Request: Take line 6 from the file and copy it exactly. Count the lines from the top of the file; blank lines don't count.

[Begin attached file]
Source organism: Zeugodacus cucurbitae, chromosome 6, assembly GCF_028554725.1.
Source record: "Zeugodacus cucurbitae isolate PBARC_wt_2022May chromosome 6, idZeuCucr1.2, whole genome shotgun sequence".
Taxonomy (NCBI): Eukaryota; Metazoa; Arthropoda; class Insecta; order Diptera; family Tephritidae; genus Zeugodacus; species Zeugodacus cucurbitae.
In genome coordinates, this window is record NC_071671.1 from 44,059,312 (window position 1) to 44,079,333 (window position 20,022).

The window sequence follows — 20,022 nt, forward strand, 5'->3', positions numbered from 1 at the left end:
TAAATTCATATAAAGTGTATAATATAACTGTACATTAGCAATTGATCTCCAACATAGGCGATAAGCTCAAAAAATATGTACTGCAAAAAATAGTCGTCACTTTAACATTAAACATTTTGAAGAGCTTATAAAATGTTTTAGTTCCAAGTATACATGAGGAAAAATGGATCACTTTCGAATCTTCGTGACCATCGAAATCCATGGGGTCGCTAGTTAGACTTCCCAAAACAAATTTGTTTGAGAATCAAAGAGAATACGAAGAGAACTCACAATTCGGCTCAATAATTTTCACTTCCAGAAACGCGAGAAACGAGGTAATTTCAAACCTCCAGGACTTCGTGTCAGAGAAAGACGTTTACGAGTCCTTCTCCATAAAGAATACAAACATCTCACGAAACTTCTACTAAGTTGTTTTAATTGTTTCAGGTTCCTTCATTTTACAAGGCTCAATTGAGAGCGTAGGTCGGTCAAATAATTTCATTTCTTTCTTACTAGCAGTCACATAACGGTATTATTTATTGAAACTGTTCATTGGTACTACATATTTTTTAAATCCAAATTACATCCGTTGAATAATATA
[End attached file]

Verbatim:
TAAATTCATATAAAGTGTATAATATAACTGTACATTAGCAATTGATCTCCAACATAGGCGATAAGCTCAAAAAATATGTACTGCAAAAAATAGTCGTCACTTTAACATTAAACATTTTGAAGAGCTTATAAAATGTTTTAGTTCCAAGTATACATGAGGAAAAATGGATCACTTTCGAATCTTCGTGACCATCGAAATCCATGGGGTCGCTAGTTAGACTTCCCAAAACAAATTTGTTTGAGAATCAAAGAGAATACGAAGAGAACTCACAATTCGGCTCAATAATTTTCACTTCCAGAAACGCGAGAAACGAGGTAATTTCAAACCTCCAGGACTTCGTGTCAGAGAAAGACGTTTACGAGTCCTTCTCCATAAAGAATACAAACATCTCACGAAACTTCTACTAAGTTGTTTTAATTGTTTCAGGTTCCTTCATTTTACAAGGCTCAATTGAGAGCGTAGGTCGGTCAAATAATTTCATTTCTTTCTTACTAGCAGTCACATAACGGTATTATTTATTGAAACTGTTCATTGGTACTACATATTTTTTAAATCCAAATTACATCCGTTGAATAATATA